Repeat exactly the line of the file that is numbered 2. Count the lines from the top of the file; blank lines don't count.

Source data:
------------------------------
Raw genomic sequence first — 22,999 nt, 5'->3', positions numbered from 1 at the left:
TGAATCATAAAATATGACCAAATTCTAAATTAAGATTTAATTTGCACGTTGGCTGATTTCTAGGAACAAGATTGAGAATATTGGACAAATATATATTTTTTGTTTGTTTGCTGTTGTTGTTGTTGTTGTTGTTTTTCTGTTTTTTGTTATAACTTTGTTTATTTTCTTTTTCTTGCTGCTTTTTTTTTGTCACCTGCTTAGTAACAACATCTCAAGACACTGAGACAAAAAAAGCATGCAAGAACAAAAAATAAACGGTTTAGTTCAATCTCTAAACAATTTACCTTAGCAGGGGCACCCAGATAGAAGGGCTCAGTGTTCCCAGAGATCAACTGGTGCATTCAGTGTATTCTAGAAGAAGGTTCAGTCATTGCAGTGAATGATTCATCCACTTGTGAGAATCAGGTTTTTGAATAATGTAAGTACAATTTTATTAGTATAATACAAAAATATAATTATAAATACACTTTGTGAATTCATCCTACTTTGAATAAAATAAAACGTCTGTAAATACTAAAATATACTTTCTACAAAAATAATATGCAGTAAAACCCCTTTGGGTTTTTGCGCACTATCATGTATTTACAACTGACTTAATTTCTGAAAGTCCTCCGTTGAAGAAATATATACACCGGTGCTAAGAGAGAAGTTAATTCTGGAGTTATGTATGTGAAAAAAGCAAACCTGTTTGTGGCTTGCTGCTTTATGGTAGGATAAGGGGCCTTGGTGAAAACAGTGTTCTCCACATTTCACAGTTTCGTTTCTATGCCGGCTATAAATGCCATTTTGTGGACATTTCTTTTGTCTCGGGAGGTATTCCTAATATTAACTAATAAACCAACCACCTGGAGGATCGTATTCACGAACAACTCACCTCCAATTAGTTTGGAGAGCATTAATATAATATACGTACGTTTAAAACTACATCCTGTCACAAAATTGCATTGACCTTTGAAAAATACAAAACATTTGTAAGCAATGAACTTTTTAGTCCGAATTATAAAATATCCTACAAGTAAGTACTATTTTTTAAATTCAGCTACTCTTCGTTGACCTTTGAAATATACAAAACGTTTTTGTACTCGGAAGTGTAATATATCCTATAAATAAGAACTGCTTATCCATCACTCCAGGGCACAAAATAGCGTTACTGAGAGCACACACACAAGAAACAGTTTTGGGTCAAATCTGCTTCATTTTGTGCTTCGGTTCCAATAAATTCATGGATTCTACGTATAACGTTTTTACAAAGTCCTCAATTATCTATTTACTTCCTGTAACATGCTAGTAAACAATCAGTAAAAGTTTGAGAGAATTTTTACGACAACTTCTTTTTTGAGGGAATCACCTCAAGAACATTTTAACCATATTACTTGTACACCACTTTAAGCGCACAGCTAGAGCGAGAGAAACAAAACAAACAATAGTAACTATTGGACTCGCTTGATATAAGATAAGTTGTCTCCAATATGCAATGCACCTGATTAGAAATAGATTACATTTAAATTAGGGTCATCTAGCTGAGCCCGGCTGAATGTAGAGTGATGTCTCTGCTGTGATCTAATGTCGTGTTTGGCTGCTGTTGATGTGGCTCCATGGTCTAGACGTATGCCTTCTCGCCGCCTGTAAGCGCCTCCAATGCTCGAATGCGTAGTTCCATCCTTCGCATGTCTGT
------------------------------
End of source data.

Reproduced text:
TGAATCATAAAATATGACCAAATTCTAAATTAAGATTTAATTTGCACGTTGGCTGATTTCTAGGAACAAGATTGAGAATATTGGACAAATATATATTTTTTGTTTGTTTGCTGTTGTTGTTGTTGTTGTTGTTTTTCTGTTTTTTGTTATAACTTTGTTTATTTTCTTTTTCTTGCTGCTTTTTTTTTGTCACCTGCTTAGTAACAACATCTCAAGACACTGAGACAAAAAAAGCATGCAAGAACAAAAAATAAACGGTTTAGTTCAATCTCTAAACAATTTACCTTAGCAGGGGCACCCAGATAGAAGGGCTCAGTGTTCCCAGAGATCAACTGGTGCATTCAGTGTATTCTAGAAGAAGGTTCAGTCATTGCAGTGAATGATTCATCCACTTGTGAGAATCAGGTTTTTGAATAATGTAAGTACAATTTTATTAGTATAATACAAAAATATAATTATAAATACACTTTGTGAATTCATCCTACTTTGAATAAAATAAAACGTCTGTAAATACTAAAATATACTTTCTACAAAAATAATATGCAGTAAAACCCCTTTGGGTTTTTGCGCACTATCATGTATTTACAACTGACTTAATTTCTGAAAGTCCTCCGTTGAAGAAATATATACACCGGTGCTAAGAGAGAAGTTAATTCTGGAGTTATGTATGTGAAAAAAGCAAACCTGTTTGTGGCTTGCTGCTTTATGGTAGGATAAGGGGCCTTGGTGAAAACAGTGTTCTCCACATTTCACAGTTTCGTTTCTATGCCGGCTATAAATGCCATTTTGTGGACATTTCTTTTGTCTCGGGAGGTATTCCTAATATTAACTAATAAACCAACCACCTGGAGGATCGTATTCACGAACAACTCACCTCCAATTAGTTTGGAGAGCATTAATATAATATACGTACGTTTAAAACTACATCCTGTCACAAAATTGCATTGACCTTTGAAAAATACAAAACATTTGTAAGCAATGAACTTTTTAGTCCGAATTATAAAATATCCTACAAGTAAGTACTATTTTTTAAATTCAGCTACTCTTCGTTGACCTTTGAAATATACAAAACGTTTTTGTACTCGGAAGTGTAATATATCCTATAAATAAGAACTGCTTATCCATCACTCCAGGGCACAAAATAGCGTTACTGAGAGCACACACACAAGAAACAGTTTTGGGTCAAATCTGCTTCATTTTGTGCTTCGGTTCCAATAAATTCATGGATTCTACGTATAACGTTTTTACAAAGTCCTCAATTATCTATTTACTTCCTGTAACATGCTAGTAAACAATCAGTAAAAGTTTGAGAGAATTTTTACGACAACTTCTTTTTTGAGGGAATCACCTCAAGAACATTTTAACCATATTACTTGTACACCACTTTAAGCGCACAGCTAGAGCGAGAGAAACAAAACAAACAATAGTAACTATTGGACTCGCTTGATATAAGATAAGTTGTCTCCAATATGCAATGCACCTGATTAGAAATAGATTACATTTAAATTAGGGTCATCTAGCTGAGCCCGGCTGAATGTAGAGTGATGTCTCTGCTGTGATCTAATGTCGTGTTTGGCTGCTGTTGATGTGGCTCCATGGTCTAGACGTATGCCTTCTCGCCGCCTGTAAGCGCCTCCAATGCTCGAATGCGTAGTTCCATCCTTCGCATGTCTGT